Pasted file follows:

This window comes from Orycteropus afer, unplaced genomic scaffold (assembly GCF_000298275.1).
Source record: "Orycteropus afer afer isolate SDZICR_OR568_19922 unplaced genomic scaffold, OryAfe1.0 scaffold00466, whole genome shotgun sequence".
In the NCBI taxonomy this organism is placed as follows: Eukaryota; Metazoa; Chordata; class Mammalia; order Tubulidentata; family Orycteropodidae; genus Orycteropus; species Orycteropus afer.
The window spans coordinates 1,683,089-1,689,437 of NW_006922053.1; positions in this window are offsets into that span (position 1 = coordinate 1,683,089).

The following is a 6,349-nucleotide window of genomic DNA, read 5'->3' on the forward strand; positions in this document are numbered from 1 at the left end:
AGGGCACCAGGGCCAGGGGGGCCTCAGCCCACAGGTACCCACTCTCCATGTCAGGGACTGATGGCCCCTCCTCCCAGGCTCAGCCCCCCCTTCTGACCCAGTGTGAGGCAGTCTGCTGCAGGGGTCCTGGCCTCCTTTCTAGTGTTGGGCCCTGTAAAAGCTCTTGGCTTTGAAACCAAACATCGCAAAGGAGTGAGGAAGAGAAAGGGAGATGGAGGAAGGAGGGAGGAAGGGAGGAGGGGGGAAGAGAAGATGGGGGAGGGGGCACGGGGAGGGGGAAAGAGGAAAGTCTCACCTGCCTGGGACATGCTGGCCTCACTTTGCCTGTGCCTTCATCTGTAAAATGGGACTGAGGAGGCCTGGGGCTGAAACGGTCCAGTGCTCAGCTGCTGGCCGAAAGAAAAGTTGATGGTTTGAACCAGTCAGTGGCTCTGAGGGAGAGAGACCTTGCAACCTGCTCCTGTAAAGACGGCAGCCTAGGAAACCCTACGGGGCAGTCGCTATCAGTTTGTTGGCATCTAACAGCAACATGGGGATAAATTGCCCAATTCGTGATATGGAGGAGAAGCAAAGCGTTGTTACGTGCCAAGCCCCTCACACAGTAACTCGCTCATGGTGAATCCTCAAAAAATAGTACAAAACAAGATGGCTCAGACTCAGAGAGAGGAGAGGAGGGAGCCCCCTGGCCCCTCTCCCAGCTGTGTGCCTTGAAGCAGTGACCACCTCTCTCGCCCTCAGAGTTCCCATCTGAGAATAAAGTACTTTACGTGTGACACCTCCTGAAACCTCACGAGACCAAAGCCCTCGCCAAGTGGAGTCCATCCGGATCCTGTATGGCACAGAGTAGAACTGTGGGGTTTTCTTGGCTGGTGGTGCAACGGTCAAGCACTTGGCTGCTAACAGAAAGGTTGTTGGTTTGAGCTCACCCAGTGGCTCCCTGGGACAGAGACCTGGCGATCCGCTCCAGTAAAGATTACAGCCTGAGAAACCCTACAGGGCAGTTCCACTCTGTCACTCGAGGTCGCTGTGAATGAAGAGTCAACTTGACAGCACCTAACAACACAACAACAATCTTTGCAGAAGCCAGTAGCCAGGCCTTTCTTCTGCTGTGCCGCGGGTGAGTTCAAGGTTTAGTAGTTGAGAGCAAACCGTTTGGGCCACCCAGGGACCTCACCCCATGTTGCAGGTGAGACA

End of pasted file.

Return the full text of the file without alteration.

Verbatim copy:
This window comes from Orycteropus afer, unplaced genomic scaffold (assembly GCF_000298275.1).
Source record: "Orycteropus afer afer isolate SDZICR_OR568_19922 unplaced genomic scaffold, OryAfe1.0 scaffold00466, whole genome shotgun sequence".
In the NCBI taxonomy this organism is placed as follows: Eukaryota; Metazoa; Chordata; class Mammalia; order Tubulidentata; family Orycteropodidae; genus Orycteropus; species Orycteropus afer.
The window spans coordinates 1,683,089-1,689,437 of NW_006922053.1; positions in this window are offsets into that span (position 1 = coordinate 1,683,089).

The following is a 6,349-nucleotide window of genomic DNA, read 5'->3' on the forward strand; positions in this document are numbered from 1 at the left end:
AGGGCACCAGGGCCAGGGGGGCCTCAGCCCACAGGTACCCACTCTCCATGTCAGGGACTGATGGCCCCTCCTCCCAGGCTCAGCCCCCCCTTCTGACCCAGTGTGAGGCAGTCTGCTGCAGGGGTCCTGGCCTCCTTTCTAGTGTTGGGCCCTGTAAAAGCTCTTGGCTTTGAAACCAAACATCGCAAAGGAGTGAGGAAGAGAAAGGGAGATGGAGGAAGGAGGGAGGAAGGGAGGAGGGGGGAAGAGAAGATGGGGGAGGGGGCACGGGGAGGGGGAAAGAGGAAAGTCTCACCTGCCTGGGACATGCTGGCCTCACTTTGCCTGTGCCTTCATCTGTAAAATGGGACTGAGGAGGCCTGGGGCTGAAACGGTCCAGTGCTCAGCTGCTGGCCGAAAGAAAAGTTGATGGTTTGAACCAGTCAGTGGCTCTGAGGGAGAGAGACCTTGCAACCTGCTCCTGTAAAGACGGCAGCCTAGGAAACCCTACGGGGCAGTCGCTATCAGTTTGTTGGCATCTAACAGCAACATGGGGATAAATTGCCCAATTCGTGATATGGAGGAGAAGCAAAGCGTTGTTACGTGCCAAGCCCCTCACACAGTAACTCGCTCATGGTGAATCCTCAAAAAATAGTACAAAACAAGATGGCTCAGACTCAGAGAGAGGAGAGGAGGGAGCCCCCTGGCCCCTCTCCCAGCTGTGTGCCTTGAAGCAGTGACCACCTCTCTCGCCCTCAGAGTTCCCATCTGAGAATAAAGTACTTTACGTGTGACACCTCCTGAAACCTCACGAGACCAAAGCCCTCGCCAAGTGGAGTCCATCCGGATCCTGTATGGCACAGAGTAGAACTGTGGGGTTTTCTTGGCTGGTGGTGCAACGGTCAAGCACTTGGCTGCTAACAGAAAGGTTGTTGGTTTGAGCTCACCCAGTGGCTCCCTGGGACAGAGACCTGGCGATCCGCTCCAGTAAAGATTACAGCCTGAGAAACCCTACAGGGCAGTTCCACTCTGTCACTCGAGGTCGCTGTGAATGAAGAGTCAACTTGACAGCACCTAACAACACAACAACAATCTTTGCAGAAGCCAGTAGCCAGGCCTTTCTTCTGCTGTGCCGCGGGTGAGTTCAAGGTTTAGTAGTTGAGAGCAAACCGTTTGGGCCACCCAGGGACCTCACCCCATGTTGCAGGTGAGACA